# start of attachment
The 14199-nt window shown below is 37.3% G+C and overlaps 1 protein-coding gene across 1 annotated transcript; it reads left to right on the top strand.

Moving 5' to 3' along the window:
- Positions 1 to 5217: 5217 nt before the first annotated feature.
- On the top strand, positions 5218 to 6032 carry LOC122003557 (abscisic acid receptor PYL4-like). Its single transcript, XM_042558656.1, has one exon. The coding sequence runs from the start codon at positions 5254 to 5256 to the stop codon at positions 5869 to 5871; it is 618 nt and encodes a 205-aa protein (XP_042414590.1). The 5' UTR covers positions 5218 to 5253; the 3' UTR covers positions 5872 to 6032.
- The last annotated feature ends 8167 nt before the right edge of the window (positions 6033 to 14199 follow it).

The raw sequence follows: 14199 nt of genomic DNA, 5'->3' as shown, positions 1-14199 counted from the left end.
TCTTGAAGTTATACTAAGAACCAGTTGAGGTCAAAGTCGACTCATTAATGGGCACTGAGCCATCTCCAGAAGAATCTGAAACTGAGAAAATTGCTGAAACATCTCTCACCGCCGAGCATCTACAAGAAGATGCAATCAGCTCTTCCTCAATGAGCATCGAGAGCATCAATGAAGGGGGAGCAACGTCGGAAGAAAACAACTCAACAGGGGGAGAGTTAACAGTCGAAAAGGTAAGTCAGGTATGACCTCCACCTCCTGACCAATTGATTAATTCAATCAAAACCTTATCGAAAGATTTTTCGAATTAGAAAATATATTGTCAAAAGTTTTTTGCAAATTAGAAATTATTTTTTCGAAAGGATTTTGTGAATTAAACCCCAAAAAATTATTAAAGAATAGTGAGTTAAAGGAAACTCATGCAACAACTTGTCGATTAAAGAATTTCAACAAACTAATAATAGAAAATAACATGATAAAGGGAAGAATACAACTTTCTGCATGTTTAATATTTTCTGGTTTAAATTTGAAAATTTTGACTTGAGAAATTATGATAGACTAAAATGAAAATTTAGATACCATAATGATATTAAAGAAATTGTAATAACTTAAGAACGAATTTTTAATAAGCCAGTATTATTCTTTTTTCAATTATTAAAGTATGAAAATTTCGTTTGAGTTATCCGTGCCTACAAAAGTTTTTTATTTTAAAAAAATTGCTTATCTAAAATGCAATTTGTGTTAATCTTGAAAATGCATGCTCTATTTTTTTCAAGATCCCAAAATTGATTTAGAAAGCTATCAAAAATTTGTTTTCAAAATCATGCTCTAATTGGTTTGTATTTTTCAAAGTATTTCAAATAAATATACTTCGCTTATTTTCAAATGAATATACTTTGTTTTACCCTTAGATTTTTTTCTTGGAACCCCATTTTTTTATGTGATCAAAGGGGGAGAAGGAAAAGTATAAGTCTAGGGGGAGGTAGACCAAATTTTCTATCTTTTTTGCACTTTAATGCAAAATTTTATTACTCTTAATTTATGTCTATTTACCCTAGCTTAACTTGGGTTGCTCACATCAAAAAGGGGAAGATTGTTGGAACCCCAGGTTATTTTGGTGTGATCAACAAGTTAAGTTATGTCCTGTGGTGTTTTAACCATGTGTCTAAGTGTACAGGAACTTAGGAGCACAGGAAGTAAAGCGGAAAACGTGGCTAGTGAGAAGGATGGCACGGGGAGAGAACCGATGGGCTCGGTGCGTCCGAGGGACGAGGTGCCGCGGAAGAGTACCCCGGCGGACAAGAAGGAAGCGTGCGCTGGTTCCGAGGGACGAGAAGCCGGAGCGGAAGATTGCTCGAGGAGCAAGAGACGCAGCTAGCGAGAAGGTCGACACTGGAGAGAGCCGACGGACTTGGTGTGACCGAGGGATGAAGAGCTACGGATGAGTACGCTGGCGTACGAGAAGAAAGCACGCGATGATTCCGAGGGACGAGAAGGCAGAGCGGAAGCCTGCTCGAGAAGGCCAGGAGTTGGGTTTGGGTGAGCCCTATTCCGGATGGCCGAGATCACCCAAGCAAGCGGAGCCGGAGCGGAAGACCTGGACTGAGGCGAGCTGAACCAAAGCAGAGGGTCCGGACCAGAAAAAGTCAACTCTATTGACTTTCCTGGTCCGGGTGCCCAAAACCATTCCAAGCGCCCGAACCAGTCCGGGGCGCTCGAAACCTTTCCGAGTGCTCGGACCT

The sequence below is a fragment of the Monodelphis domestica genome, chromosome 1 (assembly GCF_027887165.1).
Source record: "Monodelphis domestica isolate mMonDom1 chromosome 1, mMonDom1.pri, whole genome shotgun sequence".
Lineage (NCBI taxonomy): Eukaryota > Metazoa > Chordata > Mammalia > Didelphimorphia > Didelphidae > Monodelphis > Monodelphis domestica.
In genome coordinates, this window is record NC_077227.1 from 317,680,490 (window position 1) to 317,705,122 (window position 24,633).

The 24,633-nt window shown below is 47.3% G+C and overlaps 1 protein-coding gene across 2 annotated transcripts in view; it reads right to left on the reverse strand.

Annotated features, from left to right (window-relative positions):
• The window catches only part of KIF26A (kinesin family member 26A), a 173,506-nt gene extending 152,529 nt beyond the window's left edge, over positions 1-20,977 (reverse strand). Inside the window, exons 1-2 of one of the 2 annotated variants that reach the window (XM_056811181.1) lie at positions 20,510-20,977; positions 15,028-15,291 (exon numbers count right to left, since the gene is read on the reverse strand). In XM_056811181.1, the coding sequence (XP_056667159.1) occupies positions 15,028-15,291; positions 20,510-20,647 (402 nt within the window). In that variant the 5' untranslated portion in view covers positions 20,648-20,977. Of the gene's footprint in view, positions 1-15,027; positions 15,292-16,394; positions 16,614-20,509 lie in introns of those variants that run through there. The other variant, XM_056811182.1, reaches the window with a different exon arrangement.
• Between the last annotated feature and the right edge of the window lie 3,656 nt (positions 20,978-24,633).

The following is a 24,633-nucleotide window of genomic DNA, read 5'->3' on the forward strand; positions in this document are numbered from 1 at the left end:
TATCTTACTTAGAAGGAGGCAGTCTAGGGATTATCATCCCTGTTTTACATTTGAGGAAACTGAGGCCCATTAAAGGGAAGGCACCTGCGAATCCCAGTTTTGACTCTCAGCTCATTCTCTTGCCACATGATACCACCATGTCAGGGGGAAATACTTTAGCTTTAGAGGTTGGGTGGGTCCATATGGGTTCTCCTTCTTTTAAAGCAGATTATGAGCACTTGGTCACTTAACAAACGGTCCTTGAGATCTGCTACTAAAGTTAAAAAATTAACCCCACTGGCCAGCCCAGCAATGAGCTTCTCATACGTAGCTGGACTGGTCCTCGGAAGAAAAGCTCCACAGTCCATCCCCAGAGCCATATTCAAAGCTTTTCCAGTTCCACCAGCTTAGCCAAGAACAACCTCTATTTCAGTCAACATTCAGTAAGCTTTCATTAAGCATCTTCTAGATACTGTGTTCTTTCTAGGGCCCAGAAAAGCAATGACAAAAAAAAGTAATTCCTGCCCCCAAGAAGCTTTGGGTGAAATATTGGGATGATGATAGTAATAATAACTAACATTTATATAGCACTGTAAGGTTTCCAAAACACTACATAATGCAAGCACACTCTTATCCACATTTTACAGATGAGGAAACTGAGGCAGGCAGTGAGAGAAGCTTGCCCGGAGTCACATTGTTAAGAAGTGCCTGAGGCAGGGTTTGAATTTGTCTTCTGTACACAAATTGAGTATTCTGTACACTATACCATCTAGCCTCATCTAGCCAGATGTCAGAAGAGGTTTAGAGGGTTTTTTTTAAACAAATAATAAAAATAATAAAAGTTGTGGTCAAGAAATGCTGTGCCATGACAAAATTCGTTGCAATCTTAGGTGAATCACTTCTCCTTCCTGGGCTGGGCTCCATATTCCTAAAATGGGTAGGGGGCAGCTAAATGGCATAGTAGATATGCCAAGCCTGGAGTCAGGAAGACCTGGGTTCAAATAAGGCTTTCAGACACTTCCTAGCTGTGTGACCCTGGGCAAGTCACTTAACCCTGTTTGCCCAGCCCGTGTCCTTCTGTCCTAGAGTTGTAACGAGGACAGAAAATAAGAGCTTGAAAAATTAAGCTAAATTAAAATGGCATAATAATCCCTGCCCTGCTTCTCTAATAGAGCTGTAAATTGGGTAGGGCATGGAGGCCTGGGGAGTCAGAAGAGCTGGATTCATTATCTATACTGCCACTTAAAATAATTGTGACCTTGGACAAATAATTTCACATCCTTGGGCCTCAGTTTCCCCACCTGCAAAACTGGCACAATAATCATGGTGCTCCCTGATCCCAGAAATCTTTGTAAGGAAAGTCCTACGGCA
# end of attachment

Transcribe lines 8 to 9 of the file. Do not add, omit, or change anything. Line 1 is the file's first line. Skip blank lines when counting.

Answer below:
The sequence below is a fragment of the Monodelphis domestica genome, chromosome 1 (assembly GCF_027887165.1).
Source record: "Monodelphis domestica isolate mMonDom1 chromosome 1, mMonDom1.pri, whole genome shotgun sequence".